Pliocene–Pleistocene pollen assemblages from the Yermak Plateau, Arctic Ocean: Sites 910 and 911

Edited by: Jorn ThiedeA. M. MyhreJ. V. FirthG. L. Johnson, and William F Ruddiman



Palynological and paleobotanical research on upper Pliocene sediments from Meighen Island, Kap København, and deep-sea sites in the North Atlantic Ocean has indicated the presence of forest tundra far north of its present limits and warmer conditions than present. New pollen data from samples obtained on Ocean Drilling Program Leg 151 (Sites 910 and 911) on the Yermak Plateau of the Arctic Ocean provide a record of late Pliocene terrestrial floras characteristic of at least boreal to subarctic climatic conditions in the source areas. Pollen and spores are present in upper Pliocene sediments from both cores, with typical concentrations of 1,000 to 2,000 pollen grains per gram of dry sediment. Pinus is the dominant genus in upper Pliocene assemblages, and Picea and Betula are subdominant. Other taxa typically present include Alnus, Corylus, Larix, Tsuga, Pterocarya, Sciadopitys and members of the Poaceae, Cyperaceae, Asteraceae, and Ericaceae. These assemblages are suggestive of open boreal vegetation with relatively temperate deciduous elements and indicate warmer Pliocene conditions than today in the pollen source areas. Pleistocene pollen assemblages from Site 911 consist primarily of Pinus and Picea pollen with few other taxa present. Such assemblages indicate cold conditions, probably similar to those of today, and palynomorphs are less common in Pleistocene sediments, typically <1,000 pollen grains per gram of dry sediment. In both cores, most reworked palynomorphs, which are two to three times more abundant than nonreworked ones, are Cretaceous in age and include genera characteristic of both the Aquilapollenites and Normapolles provinces; this composition suggests that the source of reworked material was the northern Asian coast between the Barents Sea and Laptev Sea, the main region where Cretaceous rocks containing both these assemblages are preserved. These reworked palynomorphs probably were transported either by sea ice or ocean currents via the Transpolar Drift to the Yermak Plateau sites.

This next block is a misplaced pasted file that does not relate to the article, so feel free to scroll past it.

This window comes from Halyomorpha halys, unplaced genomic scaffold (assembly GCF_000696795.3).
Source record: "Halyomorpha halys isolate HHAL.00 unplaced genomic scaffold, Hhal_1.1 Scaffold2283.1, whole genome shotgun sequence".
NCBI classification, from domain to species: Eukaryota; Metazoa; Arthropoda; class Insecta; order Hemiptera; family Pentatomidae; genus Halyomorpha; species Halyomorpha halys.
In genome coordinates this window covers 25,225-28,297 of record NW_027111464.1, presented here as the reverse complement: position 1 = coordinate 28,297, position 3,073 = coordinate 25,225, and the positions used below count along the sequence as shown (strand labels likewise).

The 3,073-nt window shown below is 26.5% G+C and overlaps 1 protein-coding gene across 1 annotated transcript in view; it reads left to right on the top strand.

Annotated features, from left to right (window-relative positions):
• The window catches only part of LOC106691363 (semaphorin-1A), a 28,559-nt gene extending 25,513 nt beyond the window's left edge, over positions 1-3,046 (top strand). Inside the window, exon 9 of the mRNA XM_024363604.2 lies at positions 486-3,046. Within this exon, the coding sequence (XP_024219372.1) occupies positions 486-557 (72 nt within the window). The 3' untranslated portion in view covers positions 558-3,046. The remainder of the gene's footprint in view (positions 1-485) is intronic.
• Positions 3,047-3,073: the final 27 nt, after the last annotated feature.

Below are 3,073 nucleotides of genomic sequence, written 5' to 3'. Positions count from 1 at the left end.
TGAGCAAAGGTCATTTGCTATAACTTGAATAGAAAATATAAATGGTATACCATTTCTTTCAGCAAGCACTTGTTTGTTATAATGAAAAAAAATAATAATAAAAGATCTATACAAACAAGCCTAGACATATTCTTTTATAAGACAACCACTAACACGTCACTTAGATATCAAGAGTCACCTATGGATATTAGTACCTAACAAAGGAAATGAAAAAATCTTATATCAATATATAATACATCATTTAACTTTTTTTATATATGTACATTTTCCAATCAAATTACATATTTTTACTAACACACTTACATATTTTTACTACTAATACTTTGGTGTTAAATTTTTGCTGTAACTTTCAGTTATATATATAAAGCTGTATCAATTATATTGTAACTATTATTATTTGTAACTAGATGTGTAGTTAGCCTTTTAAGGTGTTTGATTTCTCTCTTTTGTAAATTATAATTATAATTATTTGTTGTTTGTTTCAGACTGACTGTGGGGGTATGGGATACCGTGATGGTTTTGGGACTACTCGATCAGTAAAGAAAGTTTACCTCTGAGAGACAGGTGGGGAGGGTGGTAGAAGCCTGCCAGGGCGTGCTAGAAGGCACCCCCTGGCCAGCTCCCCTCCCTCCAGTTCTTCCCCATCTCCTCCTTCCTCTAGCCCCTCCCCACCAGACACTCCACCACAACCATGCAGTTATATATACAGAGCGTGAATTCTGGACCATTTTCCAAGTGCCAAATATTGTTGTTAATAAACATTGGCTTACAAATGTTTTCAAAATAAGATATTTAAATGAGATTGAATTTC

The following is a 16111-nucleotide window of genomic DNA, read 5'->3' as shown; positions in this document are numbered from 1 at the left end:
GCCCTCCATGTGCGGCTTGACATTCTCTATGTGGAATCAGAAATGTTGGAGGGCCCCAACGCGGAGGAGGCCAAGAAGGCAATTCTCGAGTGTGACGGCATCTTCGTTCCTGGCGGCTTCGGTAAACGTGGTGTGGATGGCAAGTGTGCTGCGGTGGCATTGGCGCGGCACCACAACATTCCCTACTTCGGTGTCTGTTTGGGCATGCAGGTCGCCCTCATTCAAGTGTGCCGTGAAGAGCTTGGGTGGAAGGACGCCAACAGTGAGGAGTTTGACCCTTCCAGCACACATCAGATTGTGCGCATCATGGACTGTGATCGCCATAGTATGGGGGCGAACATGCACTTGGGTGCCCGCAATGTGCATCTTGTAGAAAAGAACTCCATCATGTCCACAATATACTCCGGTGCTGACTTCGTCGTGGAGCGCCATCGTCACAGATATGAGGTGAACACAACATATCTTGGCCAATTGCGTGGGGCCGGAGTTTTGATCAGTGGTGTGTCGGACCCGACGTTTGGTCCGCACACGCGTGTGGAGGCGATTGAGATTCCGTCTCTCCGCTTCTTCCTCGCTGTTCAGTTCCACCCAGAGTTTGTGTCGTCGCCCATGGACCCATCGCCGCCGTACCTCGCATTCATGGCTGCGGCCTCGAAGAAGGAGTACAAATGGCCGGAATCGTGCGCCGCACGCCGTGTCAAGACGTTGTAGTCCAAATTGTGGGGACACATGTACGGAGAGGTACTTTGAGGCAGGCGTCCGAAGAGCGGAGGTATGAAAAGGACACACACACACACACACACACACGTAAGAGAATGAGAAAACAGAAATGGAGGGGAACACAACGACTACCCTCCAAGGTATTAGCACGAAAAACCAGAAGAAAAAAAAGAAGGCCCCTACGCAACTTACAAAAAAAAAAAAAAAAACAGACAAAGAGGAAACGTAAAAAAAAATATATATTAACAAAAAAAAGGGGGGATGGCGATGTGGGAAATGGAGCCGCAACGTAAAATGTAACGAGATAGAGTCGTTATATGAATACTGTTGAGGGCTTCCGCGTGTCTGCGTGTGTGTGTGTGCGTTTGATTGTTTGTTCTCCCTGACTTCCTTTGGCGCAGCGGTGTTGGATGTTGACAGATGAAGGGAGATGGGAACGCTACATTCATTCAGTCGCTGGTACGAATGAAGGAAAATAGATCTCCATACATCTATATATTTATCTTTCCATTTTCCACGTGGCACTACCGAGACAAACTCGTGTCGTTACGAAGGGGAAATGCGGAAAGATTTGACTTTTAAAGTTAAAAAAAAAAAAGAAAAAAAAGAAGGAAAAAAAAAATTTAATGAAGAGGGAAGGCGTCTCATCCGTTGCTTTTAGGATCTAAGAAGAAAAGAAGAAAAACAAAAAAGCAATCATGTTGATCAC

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Publication type Conference Paper
Publication Subtype Conference Paper
Title Pliocene–Pleistocene pollen assemblages from the Yermak Plateau, Arctic Ocean: Sites 910 and 911
DOI 10.2973/
Volume 151
Year Published 1996
Language English
Publisher Ocean Drilling Program
Contributing office(s) National Center
Description 9 p.
Larger Work Type Book
Larger Work Subtype Conference publication
Larger Work Title Proceedings of the Ocean Drilling Program, scientific results
First page 297
Last page 305
Conference Date 1996
Other Geospatial Arctic Ocean, Yermak Plateau
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